Last year, I stopped in Jamaica as part of a seven-day cruise. I had heard horror stories about the country and so I was scared to leave the designated port area. According to "reports", every man would rape me and I would be hooked on drugs before returning to the ship. However, my son and husband were eager to check out the island so we decided to tour a nearby historic house--Rose Hall. (Rose Hall scared the crap out of me but for a different reason.)
At first, I was really scared. I felt men stared at me in creepy ways and everywhere we went, people wanted to sell us something. To top it off, instead of taking a proper taxi to the Hall, my husband just gave a guy with a van some money to take us there. I was sure we would be found dead by locals in some ditch.
That didn't happen.
In fact, we met so many wonderful people on that trip. Nothing bad happened to us. We ate delicious REAL Jamaican food in a local restaurant.
It taught me that though you should have common sense (because Jamaica does have crime), you shouldn't prejudge. In fact, I should know better. I live in Mexico, a country where prejudice and misconceptions about it abound. I think if I had read about it (from Jamaicans) before I got there, it wouldn't have been so bad. I should know better and that's why I am encouraging my children to read and learn about other cultures.
That's why I strongly recommend two MG books by Jamaican author JL Campbell. It's from the Simm Sibling Series and it's really good. (Click on the books to go to amazon.com.) They are about two siblings that have suffered a family tragedy and how it has effected each differently.
The stories are well written and discuss issues that affect young and old in the country of Jamaica. You really start to understand the cultures and traditions. I think it's a must read for all children, right along with To Kill a Mockingbird and The Grapes of Wrath.
Synopsis of book 1: Raised in a hotbed of arguments and fights, eleven-year-old Christine Simms is always at the centre of conflict between her parents. With each new day and unfolding drama, she suffers through her mother's temper and cruelty. A domestic dispute ends in tragedy, sending the family into a tailspin. Christine's siblings become wards of the state and she is taken in by her father's sister.
A shocking discovery sends Christine on a quest to find the stranger who abandoned her in Jamaica and changed the course of her life. Determined to unravel the mystery of her birth, Christine uses every tool at her disposal and treads with courage where no child should.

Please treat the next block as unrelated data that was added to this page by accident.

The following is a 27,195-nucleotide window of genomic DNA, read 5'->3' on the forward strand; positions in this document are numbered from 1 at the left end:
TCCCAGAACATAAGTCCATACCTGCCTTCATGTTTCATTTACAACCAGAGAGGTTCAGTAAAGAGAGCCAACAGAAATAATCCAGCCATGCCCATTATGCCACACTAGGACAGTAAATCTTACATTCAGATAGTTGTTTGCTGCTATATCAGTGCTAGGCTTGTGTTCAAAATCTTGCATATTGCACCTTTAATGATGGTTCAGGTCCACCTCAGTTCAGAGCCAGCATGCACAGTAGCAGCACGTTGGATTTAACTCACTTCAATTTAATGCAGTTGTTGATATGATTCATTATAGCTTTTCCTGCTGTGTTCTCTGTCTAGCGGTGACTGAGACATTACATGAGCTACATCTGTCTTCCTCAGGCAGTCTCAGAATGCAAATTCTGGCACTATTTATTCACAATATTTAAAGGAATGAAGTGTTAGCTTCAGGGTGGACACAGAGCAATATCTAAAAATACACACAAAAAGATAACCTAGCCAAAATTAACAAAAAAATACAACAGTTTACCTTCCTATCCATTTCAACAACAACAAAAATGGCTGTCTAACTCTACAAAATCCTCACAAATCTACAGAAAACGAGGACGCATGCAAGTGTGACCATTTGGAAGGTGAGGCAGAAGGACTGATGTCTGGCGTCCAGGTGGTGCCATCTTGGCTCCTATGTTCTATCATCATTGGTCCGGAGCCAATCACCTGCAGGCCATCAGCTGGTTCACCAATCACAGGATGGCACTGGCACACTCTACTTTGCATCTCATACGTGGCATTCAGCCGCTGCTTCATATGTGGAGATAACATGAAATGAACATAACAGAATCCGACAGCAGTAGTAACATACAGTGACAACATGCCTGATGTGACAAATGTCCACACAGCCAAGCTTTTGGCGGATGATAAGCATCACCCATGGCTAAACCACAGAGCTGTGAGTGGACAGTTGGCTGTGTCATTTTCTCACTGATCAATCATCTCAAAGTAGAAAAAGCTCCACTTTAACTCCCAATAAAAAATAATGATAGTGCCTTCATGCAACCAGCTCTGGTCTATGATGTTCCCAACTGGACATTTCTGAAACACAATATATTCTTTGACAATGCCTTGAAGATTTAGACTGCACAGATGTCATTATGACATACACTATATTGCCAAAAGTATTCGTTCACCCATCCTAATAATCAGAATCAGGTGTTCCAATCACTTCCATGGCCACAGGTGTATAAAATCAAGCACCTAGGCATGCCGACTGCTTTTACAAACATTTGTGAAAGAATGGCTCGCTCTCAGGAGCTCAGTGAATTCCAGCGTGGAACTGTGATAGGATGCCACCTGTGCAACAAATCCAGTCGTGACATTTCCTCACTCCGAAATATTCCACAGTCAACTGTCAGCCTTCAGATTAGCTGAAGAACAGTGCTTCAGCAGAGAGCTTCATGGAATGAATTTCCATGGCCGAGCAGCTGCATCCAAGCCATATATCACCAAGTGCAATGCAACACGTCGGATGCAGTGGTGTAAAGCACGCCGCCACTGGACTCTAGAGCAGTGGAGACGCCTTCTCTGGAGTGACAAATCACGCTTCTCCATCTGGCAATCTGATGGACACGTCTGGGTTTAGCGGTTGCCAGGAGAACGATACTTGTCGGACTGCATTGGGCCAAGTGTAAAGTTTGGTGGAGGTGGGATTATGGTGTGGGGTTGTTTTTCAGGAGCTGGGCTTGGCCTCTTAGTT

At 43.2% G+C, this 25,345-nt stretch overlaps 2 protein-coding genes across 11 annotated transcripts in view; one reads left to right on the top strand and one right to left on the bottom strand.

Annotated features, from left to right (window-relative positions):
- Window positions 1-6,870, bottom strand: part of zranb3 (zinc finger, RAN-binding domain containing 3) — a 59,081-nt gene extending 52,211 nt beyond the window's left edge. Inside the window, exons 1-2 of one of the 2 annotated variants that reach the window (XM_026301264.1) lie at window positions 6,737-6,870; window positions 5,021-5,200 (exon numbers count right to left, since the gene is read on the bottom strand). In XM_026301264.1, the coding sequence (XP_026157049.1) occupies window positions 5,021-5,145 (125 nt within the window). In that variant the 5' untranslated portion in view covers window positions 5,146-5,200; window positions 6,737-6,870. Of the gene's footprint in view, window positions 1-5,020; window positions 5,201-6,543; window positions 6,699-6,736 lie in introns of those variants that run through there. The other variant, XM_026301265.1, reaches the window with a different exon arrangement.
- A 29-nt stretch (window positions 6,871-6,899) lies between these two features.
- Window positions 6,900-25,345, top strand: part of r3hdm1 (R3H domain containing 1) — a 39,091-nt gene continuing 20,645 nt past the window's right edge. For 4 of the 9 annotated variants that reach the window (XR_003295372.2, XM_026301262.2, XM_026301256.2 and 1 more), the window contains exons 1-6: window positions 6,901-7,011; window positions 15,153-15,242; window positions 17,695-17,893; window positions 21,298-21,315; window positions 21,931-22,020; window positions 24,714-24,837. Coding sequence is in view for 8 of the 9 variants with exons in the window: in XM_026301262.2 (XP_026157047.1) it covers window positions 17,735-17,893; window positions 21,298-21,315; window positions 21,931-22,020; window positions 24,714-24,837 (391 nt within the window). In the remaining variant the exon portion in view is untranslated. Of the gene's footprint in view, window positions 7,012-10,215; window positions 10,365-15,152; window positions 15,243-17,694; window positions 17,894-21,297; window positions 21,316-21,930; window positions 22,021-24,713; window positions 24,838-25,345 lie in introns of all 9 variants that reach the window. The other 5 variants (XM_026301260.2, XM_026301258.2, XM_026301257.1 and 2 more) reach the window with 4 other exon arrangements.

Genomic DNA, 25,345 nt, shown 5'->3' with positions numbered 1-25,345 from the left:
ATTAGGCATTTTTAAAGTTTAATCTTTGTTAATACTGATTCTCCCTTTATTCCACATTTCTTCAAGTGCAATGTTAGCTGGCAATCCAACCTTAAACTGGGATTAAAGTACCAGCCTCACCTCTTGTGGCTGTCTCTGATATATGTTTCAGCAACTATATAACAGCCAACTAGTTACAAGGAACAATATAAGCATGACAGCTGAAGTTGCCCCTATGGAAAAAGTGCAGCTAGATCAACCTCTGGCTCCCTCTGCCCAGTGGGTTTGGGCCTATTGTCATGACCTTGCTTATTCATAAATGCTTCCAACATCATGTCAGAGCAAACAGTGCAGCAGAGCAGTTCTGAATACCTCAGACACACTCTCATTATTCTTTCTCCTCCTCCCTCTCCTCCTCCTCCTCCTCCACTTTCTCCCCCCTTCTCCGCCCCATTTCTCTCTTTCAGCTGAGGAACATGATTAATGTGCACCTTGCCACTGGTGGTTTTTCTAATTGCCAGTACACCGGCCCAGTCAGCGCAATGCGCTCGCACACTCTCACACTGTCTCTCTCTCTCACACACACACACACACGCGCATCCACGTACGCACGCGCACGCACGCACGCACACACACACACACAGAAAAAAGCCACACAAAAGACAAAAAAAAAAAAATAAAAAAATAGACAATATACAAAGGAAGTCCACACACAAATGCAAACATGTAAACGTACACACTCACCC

Synopsis of book 2: A young boy's future hangs in the balance when those sworn to protect him become abusers.
A tragic domestic dispute between his parents lands eleven-year-old Samuel Simms and his siblings in the Downswell Place of Safety. The challenges come hard and fast, but the one thing Sam doesn't count on is being left behind in the children’s home. Angry and disillusioned, he gives up hope of adoption.
A ray of light comes in the form of a foster family, but everything is not what it seems in the Miller household. After a harrowing five-month stint, Sam runs away. A victim of child abuse, he's determined not to repeat his mistake and opts to remain a ward of the Jamaican government until he’s eighteen. The burden of secrecy is more than he can bear and Sam's hair-trigger temper makes him disruptive.
Under pressure from his aunt, Sam caves in and shares a tale of horror surrounding his foster parents. With his ordeal exposed, Sam must make life-changing choices.
Writers and directors have this in common--they both use scenes. However, although most writers write their scenes in the order they appear ...
Last week I picked on the men, this week I pick on the women. Because styles on women are common and preferred, it doesn't tell as much ...
Over the weekend, I went to see my first ballet: Swan Lake. I've always wanted to go but have been too afraid of the crowds. Well, I s...
I often fall asleep to the sound of gunfire. Ah, the smell of gunpowder in the morning. However, I'm not going to talk about Mexico toda...
I'm interrupting a series to post this little mystery tidbit. We often hear in tv shows or movies about criminals using burn phones. Wel...
Arsenic is an irritant poison. It attacks the cells and in post mortem, you will find traces of arsenic in almost all parts of the body incl...
The Alphabet in Crime Fiction - The concept was started by Kerrie at Mysteries in Paradise . This week's letter is the letter L . ...
Hi, everyone! Just wanted to say a few things before I start: 1) The chapter reviews are not part of a contest. You can request a critique a...
First, if you want to read the story, you can here: page 1 , page 2 , page 3 , page 4 . It's a short, short story probably around 500-10...
Part one of this series can be found here . How to make fake blood: here The velocity of impact can be determined by how thick the drops ...
- ▼ October (3)
- ► 2012 (101)
- ► 2011 (192)